Late last month General Motors announced its compensation plan that will offer payments to victims who were in an accident in which the air bag failed to deploy as a result of a defective ignition switch. The fund may also offer compensation to victims who previously accepted out-of-court settlements that occurred prior to the recall.
After an internal investigation, GM recently faced congressional scrutiny over a decade-long delay to recall 2.6 million cars with faulty ignition switches, during which the compensation fund was announced. GM has admitted that 54 crashes and 13 deaths were related to the ignition switches in the 2.6 million cars recalled. The company is still under investigation by the Justice Department.
The defective ignition switch can be jarred out of the “run” position, which deactivates power steering, power brakes, and air bags. In order to receive compensation from the fund, claimants must show through photos, police reports, vehicle data from the car’s data recorder, or insurance data, that the air bags did not deploy during the crash.
There is no ceiling or cap to the fund, and GM has admitted they do not know the number of victims, either drivers, passengers, or pedestrians, that they will compensate. The automaker has agreed to pay all claims, even accidents that occurred before it filed bankruptcy in June 2009. However, the company has announced the recent recall of 8.23 million vehicles over more defective ignition switches will not be included in the fund. There have been seven crashes and three deaths so far linked to that recall.
The compensation fund breaks down payments into three categories: death, catastrophic injury and moderate injury. Death cases will be given $1 million automatically, plus $300,000 to spouses, $300,000 to each dependent, and any additional compensation. Catastrophic injury cases can take the “presumptive compensation” route, in which they receive the economic average for what that person would have made over the course of their lifetime. Moderate injuries cases can receive between $20,000 and $500,000, depending on how long the victim was in the hospital. If a victim was injured but did not require hospitalization, they can receive up to $20,000 for the medical treatment resulting from the accident.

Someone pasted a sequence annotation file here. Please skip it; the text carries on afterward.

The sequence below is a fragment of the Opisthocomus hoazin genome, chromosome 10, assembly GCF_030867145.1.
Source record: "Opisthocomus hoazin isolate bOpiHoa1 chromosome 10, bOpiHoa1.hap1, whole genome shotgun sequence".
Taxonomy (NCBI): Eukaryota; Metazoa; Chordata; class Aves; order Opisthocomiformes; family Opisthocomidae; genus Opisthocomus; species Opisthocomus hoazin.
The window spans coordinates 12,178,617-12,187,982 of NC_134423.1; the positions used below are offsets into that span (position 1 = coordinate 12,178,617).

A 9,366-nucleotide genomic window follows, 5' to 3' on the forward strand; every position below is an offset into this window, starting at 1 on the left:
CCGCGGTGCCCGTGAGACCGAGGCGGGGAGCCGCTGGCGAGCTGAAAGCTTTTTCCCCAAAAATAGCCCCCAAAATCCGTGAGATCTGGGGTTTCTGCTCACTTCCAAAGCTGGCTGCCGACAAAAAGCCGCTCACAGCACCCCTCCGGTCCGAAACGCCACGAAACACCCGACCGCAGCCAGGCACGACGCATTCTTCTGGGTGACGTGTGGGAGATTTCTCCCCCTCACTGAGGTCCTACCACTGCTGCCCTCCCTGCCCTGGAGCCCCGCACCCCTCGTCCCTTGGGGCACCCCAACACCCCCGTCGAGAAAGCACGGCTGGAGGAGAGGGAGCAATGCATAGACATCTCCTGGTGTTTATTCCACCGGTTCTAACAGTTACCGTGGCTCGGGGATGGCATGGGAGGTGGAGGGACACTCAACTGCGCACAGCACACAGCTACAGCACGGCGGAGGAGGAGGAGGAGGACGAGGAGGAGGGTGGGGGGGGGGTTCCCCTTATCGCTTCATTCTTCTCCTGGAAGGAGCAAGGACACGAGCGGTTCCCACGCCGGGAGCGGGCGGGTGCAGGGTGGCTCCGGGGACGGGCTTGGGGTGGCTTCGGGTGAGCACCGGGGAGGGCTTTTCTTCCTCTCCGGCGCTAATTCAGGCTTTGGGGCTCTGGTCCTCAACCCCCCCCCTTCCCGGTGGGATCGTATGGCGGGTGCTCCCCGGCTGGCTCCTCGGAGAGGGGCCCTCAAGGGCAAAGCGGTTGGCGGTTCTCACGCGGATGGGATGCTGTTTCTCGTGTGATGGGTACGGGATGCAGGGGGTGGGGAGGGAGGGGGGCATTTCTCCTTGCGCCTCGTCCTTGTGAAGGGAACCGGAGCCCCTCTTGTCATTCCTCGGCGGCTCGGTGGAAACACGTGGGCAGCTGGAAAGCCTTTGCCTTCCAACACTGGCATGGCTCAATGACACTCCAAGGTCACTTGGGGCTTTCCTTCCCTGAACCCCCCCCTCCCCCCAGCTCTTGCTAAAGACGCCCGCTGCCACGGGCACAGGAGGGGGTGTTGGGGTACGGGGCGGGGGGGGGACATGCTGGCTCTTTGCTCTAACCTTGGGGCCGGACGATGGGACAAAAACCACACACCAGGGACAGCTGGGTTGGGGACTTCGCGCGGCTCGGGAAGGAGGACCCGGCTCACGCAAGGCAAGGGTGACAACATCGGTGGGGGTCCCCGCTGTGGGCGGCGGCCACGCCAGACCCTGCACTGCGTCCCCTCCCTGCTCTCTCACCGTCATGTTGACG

Any out of court death settlements related to the faulty ignition switches can be refiled. The program is completely voluntary, but those who accept to receive compensation from the fund may not then sue the company. Those who do not want to participate may still file lawsuits against GM. The claim period runs from August 1 to December 31.
If you have suffered a serious injury in an accident caused by an auto defect or claim economic damages as a result of GM’s recalls, you may be entitled to receive significant compensation by the auto manufacturer for your injuries. The attorneys at Lopez McHugh, LLP are prepared to assist in such lawsuits.